The “notice-prejudice” rule was developed in the context of occurrence policies and has not been applied to “claims-made” policies 10 -because application of the rule to a claims-made policy (under which notice must be given during the policy period) would transform the notice requirement into surplusage and, as a practical matter, transform claims-made coverage into occurrence-based coverage (because the date of the occurrence may not have been during the policy period). (Pacific Employers Ins. Co. v. Superior Court (1990) 221 Cal.App.3d 1348, 1358-1359, 270 Cal.Rptr. 779; 11 see also Slater v. Lawyers' Mutual Ins. Co. (1991) 227 Cal.App.3d 1415, 1421-1424, 278 Cal.Rptr. 479.) Although the practical effect is different in our case (since the primary and excess policies are both occurrence policies), the analytical foundation is the same-because the “notice-prejudice” rule makes sense with regard to the primary policy, but not with regard to the excess policy.12
As Consolidated concedes, the rights and duties of an excess insurer differ from those of the primary insurer. Although the primary insurer has the right to control the defense and settlement of the underlying action until the limits of the primary policy are exhausted, the excess carrier usually has no duty to defend and no right to step in to settle the case-or even to prevent a settlement that invokes the excess carrier's coverage. (Croskey, Kaufman et al., Cal. Practice Guide: Insurance Litigation (Rutter 1997) § 8:127, pp. 8-36.4-8-36.5; see also Diamond Heights Homeowners Assn. v. National American Ins. Co. (1991) 227 Cal.App.3d 563, 577-578, 580, 277 Cal.Rptr. 906; Ticor Title Ins. Co. v. Employers Ins. of Wausau (1995) 40 Cal.App.4th 1699, 1707, 48 Cal.Rptr.2d 368.) On the other hand, when the primary carrier unreasonably refuses to settle a claim within the primary policy's limits, the excess carrier may step in and settle the case directly with the injured party. (Diamond Heights Homeowners Assn. v. National American Ins. Co., supra, 227 Cal.App.3d at p. 579, 277 Cal.Rptr. 906.) Since the only practical purpose of notice to an excess carrier is to permit it to intercede where the insured (with or without the participation of the primary carrier) has dropped the ball, the facts determining the reasonableness of late notice and prejudice, if any, to the excess carrier are necessarily different from those governing late notice to the primary carrier.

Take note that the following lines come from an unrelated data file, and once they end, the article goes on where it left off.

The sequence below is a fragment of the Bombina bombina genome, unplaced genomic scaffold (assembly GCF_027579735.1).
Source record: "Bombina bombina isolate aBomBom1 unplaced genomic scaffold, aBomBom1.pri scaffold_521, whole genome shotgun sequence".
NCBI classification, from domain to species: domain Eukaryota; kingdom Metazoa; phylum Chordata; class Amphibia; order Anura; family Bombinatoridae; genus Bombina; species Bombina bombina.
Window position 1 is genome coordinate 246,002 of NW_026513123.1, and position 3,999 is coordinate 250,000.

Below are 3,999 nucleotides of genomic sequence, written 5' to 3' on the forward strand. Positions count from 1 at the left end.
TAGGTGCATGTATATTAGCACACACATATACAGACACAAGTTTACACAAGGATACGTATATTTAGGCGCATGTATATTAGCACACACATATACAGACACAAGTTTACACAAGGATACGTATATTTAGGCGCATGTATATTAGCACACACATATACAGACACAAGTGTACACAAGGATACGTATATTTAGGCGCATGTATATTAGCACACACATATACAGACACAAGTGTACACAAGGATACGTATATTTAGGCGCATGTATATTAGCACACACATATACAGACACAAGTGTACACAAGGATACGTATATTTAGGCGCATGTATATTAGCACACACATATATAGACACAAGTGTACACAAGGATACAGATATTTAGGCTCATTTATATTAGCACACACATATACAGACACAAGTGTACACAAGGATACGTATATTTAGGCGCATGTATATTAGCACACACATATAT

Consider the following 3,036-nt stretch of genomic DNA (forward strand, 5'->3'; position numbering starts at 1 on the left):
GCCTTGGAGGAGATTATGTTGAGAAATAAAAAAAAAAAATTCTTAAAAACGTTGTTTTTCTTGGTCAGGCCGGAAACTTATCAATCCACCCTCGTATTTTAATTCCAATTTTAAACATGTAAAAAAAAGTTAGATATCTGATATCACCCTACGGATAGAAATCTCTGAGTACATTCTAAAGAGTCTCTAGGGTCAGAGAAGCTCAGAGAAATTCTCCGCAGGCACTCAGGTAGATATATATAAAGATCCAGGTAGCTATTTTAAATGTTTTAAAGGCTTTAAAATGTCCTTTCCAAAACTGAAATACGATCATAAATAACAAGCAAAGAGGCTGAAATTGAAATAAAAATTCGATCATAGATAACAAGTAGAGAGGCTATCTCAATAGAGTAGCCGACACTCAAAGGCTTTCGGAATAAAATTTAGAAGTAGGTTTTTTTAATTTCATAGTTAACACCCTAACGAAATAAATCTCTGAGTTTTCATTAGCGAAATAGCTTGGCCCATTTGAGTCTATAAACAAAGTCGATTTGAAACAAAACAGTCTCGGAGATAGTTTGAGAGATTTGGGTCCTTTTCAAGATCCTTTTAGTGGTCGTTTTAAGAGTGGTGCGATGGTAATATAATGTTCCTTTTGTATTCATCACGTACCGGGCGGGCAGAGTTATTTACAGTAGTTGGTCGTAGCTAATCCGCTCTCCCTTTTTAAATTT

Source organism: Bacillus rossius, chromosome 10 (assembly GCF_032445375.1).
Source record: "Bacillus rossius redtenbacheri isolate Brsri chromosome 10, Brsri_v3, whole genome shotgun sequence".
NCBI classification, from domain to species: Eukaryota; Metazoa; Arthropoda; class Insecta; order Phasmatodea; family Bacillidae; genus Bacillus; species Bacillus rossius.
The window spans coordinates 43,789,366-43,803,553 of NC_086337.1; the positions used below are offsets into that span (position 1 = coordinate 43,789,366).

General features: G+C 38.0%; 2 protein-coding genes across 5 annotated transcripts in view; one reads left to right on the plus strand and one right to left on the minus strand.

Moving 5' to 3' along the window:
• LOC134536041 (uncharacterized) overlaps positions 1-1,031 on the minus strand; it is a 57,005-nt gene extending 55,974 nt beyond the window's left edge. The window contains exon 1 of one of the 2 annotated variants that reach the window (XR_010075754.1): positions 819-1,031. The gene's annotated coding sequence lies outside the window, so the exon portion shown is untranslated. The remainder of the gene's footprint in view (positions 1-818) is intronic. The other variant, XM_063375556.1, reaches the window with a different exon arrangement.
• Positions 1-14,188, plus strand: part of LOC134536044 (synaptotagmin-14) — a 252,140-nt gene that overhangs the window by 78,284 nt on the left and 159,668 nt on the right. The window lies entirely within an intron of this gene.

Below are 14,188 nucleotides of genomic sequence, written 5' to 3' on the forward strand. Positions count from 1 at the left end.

In the context of notice, therefore, an excess policy is as different from a primary policy as is a claims-made policy from an occurrence policy. With an excess policy (as with a claims-made policy), application of the “notice-prejudice” rule would erase the notice requirement from the policy and dramatically alter the terms of coverage. Just as the “notice-prejudice” rule converts a claims-made policy into an occurrence policy, application of the “notice-prejudice” rule to an excess policy would deprive the excess carrier of the right to do the one thing it is entitled to do before the third party's damages are fixed by judgment-decide whether the insured or the primary carrier is unreasonably refusing to settle and, if so, whether it should step in and settle the case within the limits of the primary policy.13 For this reason, we conclude that an excess carrier defending on the ground of late notice is not bound by the “notice-prejudice” rule.
Our rejection of the “notice-prejudice” rule in this context does not mean that late notice to an excess carrier is conclusively presumed to be prejudicial. Under Providence's policy, Consolidated had discretion to determine the time at which to give notice to Providence-the date on which Consolidated “reasonably conclude[d]” that it “appear[ed] likely” that the loss would involve the excess policy. In our view, it follows ineluctably that, when the excess carrier defends on the ground that the notice was untimely, the question is whether, viewed objectively and considering the facts and circumstances that actually were or reasonably should have been known to the insured, the insured acted reasonably in withholding notice until it was actually given, with the determination of reasonableness taken into account but not entirely dependent upon the prejudice, if any, caused to the excess carrier. This is not a novel concept.